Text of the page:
Thursday, November 10, 2011

King's Cross and Riverside, Iowa: The Magical and the Mundane

A while ago, I came across this picture from King's Cross Station in London:

I thought it was clever and bookmarked it, and then every once in a while, would look at it again and try to figure out what I found so appealing about this image.

I also kept trying to think of other things like this--subtle references to fantasy and science fiction that appear in the mundanity of everyday life.

I think I've finally figured out what this sign reminds me of--and as a result, why I find it so appealing.

This Hogwarts sign reminds me of my trip to Riverside, Iowa a few summers ago.  Now, some of you might know that Riverside is the self-proclaimed birthplace of Captain James T. Kirk.  Not only is there a headstone marking the site of Kirk's future birthplace...

Photo by Marshall Astor CC BY-SA 2.0
...but the city's motto has been reworked to be, "Where The Trek Begins."

What strikes me about these examples is that they are presented as if they were just part of everyday life.  The sign about the Hogwarts Express could have been a sign about the train to Edinburgh; similarly, the Captain Kirk monument seems like one of the many monuments to presidential birthplaces.  Both take a (relatively) careful reader to recognize that something isn't quite normal--the fraction in the platform number, for example, and the word "future" in the headstone for Kirk. 

And it's this idea that the fantastic could be just another part of everyday life that I find so appealing.  This idea that a hobbit-hole could be right around the corner, or that the person at the bakery might sell me a gingerbread man who runs away from me, or that the oak tree in my front yard might contain the spirit of the forest.  Seeing bits of fantasy worlds presented as if they were part of the mundanity of reality suggests to me that maybe, just maybe, these fantasy worlds actually exist.  And as a result, the world around me becomes more magical, because the possibility of the fantastic becomes embedded in everything that I see.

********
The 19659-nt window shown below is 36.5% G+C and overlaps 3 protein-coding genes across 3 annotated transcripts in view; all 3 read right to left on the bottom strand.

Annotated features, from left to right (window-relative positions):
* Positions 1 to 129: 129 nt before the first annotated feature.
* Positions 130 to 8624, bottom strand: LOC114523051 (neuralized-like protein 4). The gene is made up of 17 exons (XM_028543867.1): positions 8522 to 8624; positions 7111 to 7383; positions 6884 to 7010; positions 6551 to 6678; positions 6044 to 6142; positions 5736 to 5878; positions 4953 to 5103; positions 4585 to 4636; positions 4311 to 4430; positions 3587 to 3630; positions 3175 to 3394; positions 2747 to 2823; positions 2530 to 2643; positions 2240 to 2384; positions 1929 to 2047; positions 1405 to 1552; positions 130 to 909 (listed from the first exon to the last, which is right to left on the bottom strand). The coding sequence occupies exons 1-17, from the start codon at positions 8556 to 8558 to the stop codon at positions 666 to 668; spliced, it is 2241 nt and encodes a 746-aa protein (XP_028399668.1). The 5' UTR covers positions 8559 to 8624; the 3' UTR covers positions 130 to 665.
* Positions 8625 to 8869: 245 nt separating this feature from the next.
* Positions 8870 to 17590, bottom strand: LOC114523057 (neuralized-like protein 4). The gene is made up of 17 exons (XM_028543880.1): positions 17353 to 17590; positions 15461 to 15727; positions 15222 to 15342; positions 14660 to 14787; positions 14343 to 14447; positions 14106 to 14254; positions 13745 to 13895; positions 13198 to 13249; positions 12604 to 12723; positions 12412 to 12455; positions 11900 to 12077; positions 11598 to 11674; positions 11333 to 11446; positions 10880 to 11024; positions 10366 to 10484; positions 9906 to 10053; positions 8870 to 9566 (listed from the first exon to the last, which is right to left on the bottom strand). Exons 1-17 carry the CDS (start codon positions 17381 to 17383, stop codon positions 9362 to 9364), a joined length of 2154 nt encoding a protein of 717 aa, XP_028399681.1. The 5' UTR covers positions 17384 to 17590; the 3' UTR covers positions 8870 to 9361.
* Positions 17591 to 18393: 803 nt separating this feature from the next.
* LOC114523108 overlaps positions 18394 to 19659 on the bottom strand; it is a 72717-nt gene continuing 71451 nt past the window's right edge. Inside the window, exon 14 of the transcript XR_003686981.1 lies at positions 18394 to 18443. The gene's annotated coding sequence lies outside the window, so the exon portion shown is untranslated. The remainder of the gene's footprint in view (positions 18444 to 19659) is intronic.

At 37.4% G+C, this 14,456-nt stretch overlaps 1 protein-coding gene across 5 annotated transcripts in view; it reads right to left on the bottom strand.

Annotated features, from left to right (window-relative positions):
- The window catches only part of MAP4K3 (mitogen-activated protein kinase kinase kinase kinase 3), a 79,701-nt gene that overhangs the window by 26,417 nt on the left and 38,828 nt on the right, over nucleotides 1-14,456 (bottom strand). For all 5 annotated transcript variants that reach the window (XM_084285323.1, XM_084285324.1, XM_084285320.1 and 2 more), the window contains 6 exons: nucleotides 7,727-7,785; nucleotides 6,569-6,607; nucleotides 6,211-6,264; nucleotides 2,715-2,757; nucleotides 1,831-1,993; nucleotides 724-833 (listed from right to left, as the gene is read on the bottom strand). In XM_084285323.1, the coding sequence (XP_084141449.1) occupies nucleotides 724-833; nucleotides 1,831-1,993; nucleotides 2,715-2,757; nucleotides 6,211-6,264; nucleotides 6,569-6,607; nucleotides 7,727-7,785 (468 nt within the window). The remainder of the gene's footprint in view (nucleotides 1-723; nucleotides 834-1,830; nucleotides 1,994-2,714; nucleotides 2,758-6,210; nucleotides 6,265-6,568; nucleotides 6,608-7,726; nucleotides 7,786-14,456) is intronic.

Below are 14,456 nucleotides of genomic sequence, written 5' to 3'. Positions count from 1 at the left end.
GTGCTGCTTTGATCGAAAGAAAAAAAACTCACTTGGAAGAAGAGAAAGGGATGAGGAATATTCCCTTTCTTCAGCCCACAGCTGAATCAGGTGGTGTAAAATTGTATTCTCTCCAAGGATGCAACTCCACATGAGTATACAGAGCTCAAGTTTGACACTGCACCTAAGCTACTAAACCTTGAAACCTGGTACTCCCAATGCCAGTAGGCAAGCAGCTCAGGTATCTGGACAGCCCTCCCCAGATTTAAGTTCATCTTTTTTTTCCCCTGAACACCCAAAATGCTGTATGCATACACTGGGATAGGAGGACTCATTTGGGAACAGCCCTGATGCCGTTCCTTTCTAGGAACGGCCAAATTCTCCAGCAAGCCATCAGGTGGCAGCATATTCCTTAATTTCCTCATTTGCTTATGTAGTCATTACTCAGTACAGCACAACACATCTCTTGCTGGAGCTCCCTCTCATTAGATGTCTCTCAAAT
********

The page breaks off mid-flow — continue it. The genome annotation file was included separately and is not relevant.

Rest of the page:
Sure, there are other ways of understanding what's going on in these images.  It's possible that this is just silliness and fun, a way to escape the dullness of the daily commute or the boredom of everyday life.  And there is most certainly a commercial aspect to this as well--Riverside originally came up with the idea of being Captain Kirk's birthplace as a way to attract more tourists to the annual town festival.

But there's something in the unassuming, subtle way that these images are presented that suggests to me that there is more going on here, that they are, at their core, attempts to bring fantasy into reality.  To use Isaac Asimov's phrase, these images are an escape, but they are an escape into reality.  And by bringing the magical into the mundane, suddenly, the whole world has the potential to be magical.